This is why Rochester’s lavish gifts make Jane’s cheek burn “with a sense of annoyance and degradation” even though the concepts of elevation and degradation are antitheses (309). As the engagement introduces societal expectations into the relationship, the figurative cord connecting the two equals in the garden mutates into an explicit metaphor of slavery. Jane observes: “[Rochester’s] smile was such as a sultan might, in a blissful and fond moment, bestow on a slave his gold and gems had enriched” (310). The sultan’s enrichment of his slave is an oxymoron: the “enriched” slave still owns nothing. Any gold or gems the sultan gives her are still his; he owns her and all of her possessions. Giving gifts to a slave is a hollow mockery; it emphasizes that, in addition to the slave’s inability to own objects, she is unable to own even herself. The sultan adorns the slave so that he can display her as valuable property: an object.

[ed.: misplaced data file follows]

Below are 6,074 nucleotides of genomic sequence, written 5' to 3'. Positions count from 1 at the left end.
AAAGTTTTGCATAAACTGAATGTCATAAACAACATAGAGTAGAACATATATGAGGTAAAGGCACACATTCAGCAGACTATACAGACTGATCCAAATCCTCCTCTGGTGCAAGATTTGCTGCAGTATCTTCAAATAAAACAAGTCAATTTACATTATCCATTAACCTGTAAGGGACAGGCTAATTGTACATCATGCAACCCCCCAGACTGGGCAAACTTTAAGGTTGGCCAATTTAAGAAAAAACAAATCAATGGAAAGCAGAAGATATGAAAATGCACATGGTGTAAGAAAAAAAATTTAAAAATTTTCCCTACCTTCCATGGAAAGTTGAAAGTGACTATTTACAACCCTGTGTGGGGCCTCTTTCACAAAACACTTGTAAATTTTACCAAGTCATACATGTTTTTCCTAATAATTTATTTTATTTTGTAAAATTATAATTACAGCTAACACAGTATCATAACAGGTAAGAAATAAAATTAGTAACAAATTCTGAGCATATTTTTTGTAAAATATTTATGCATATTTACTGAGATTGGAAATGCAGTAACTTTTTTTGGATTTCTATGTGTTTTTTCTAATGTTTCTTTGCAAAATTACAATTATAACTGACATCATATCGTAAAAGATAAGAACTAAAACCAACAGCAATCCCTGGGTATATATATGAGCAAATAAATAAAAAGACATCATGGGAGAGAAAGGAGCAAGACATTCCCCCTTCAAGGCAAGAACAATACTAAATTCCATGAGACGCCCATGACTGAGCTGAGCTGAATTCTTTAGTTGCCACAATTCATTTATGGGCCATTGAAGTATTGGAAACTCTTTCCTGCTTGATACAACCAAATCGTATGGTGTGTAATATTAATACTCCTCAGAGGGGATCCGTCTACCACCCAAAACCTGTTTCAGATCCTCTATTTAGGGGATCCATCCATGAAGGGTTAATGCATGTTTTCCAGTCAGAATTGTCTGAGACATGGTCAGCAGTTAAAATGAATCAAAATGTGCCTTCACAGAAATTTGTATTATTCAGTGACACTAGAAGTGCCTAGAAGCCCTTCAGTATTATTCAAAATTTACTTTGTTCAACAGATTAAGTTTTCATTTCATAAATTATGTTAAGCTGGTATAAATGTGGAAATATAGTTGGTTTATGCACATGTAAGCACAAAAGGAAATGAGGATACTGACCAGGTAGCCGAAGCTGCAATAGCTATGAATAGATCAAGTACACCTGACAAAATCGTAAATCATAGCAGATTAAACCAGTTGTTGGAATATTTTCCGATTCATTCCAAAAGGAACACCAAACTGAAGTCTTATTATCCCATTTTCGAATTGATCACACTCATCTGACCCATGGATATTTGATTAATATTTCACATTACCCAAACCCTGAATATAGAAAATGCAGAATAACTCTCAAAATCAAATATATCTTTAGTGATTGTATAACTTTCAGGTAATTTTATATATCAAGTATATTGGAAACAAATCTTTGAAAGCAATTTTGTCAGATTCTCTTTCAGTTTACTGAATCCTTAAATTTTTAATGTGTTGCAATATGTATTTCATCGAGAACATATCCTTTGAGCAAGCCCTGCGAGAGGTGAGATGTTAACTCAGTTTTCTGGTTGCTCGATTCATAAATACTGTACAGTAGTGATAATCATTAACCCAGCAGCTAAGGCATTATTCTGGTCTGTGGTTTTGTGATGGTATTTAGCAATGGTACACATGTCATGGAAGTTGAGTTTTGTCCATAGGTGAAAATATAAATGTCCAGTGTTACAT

Similarly, Rochester seeks to ornament Jane and superficially raise her social standing despite her protestations; ironically, by doing so he degrades her. As a middle-class woman with a vocation, Jane is a free and independent person. As a high-class wife whose accomplishments serve as a status marker for her husband, Jane would be an object. In a convergence of gender and class constructs, noblewomen are enriched slaves. They cannot support themselves while maintaining their social status and must marry men for money; even then, the women do